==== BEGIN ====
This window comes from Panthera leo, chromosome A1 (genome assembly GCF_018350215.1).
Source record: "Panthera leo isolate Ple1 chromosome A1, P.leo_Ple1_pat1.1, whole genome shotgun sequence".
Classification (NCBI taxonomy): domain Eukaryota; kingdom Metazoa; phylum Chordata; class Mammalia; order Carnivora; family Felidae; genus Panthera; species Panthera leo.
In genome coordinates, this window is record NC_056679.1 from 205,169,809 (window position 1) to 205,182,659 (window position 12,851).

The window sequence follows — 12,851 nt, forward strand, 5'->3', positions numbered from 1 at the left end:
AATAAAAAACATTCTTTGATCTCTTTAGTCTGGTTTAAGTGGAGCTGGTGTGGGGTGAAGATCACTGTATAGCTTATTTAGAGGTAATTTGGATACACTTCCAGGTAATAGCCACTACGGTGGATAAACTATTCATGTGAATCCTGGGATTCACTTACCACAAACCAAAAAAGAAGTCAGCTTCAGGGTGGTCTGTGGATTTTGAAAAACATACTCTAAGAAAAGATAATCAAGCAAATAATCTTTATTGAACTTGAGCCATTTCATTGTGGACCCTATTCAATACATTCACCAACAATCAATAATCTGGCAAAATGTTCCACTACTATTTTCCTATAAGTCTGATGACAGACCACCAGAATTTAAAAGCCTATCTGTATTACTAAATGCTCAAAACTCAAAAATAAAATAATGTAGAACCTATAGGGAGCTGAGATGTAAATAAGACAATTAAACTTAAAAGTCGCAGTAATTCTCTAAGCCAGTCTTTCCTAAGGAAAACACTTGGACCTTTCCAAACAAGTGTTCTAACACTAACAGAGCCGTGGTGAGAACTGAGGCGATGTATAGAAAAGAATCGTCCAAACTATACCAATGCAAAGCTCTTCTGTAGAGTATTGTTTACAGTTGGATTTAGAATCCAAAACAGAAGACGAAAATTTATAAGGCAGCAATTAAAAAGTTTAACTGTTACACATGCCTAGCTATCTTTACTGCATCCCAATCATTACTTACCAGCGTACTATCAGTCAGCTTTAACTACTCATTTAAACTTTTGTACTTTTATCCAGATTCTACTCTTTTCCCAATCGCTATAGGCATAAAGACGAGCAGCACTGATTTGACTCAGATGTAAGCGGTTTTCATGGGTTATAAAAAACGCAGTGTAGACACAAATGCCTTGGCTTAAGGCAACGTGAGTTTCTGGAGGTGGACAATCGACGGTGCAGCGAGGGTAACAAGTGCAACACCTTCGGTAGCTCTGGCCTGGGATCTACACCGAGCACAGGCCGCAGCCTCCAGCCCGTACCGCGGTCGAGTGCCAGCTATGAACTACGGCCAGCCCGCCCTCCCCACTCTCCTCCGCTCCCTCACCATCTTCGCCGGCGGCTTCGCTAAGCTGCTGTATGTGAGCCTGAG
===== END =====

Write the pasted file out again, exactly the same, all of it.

This window comes from Panthera leo, chromosome A1 (genome assembly GCF_018350215.1).
Source record: "Panthera leo isolate Ple1 chromosome A1, P.leo_Ple1_pat1.1, whole genome shotgun sequence".
Classification (NCBI taxonomy): domain Eukaryota; kingdom Metazoa; phylum Chordata; class Mammalia; order Carnivora; family Felidae; genus Panthera; species Panthera leo.
In genome coordinates, this window is record NC_056679.1 from 205,169,809 (window position 1) to 205,182,659 (window position 12,851).

The window sequence follows — 12,851 nt, forward strand, 5'->3', positions numbered from 1 at the left end:
AATAAAAAACATTCTTTGATCTCTTTAGTCTGGTTTAAGTGGAGCTGGTGTGGGGTGAAGATCACTGTATAGCTTATTTAGAGGTAATTTGGATACACTTCCAGGTAATAGCCACTACGGTGGATAAACTATTCATGTGAATCCTGGGATTCACTTACCACAAACCAAAAAAGAAGTCAGCTTCAGGGTGGTCTGTGGATTTTGAAAAACATACTCTAAGAAAAGATAATCAAGCAAATAATCTTTATTGAACTTGAGCCATTTCATTGTGGACCCTATTCAATACATTCACCAACAATCAATAATCTGGCAAAATGTTCCACTACTATTTTCCTATAAGTCTGATGACAGACCACCAGAATTTAAAAGCCTATCTGTATTACTAAATGCTCAAAACTCAAAAATAAAATAATGTAGAACCTATAGGGAGCTGAGATGTAAATAAGACAATTAAACTTAAAAGTCGCAGTAATTCTCTAAGCCAGTCTTTCCTAAGGAAAACACTTGGACCTTTCCAAACAAGTGTTCTAACACTAACAGAGCCGTGGTGAGAACTGAGGCGATGTATAGAAAAGAATCGTCCAAACTATACCAATGCAAAGCTCTTCTGTAGAGTATTGTTTACAGTTGGATTTAGAATCCAAAACAGAAGACGAAAATTTATAAGGCAGCAATTAAAAAGTTTAACTGTTACACATGCCTAGCTATCTTTACTGCATCCCAATCATTACTTACCAGCGTACTATCAGTCAGCTTTAACTACTCATTTAAACTTTTGTACTTTTATCCAGATTCTACTCTTTTCCCAATCGCTATAGGCATAAAGACGAGCAGCACTGATTTGACTCAGATGTAAGCGGTTTTCATGGGTTATAAAAAACGCAGTGTAGACACAAATGCCTTGGCTTAAGGCAACGTGAGTTTCTGGAGGTGGACAATCGACGGTGCAGCGAGGGTAACAAGTGCAACACCTTCGGTAGCTCTGGCCTGGGATCTACACCGAGCACAGGCCGCAGCCTCCAGCCCGTACCGCGGTCGAGTGCCAGCTATGAACTACGGCCAGCCCGCCCTCCCCACTCTCCTCCGCTCCCTCACCATCTTCGCCGGCGGCTTCGCTAAGCTGCTGTATGTGAGCCTGAG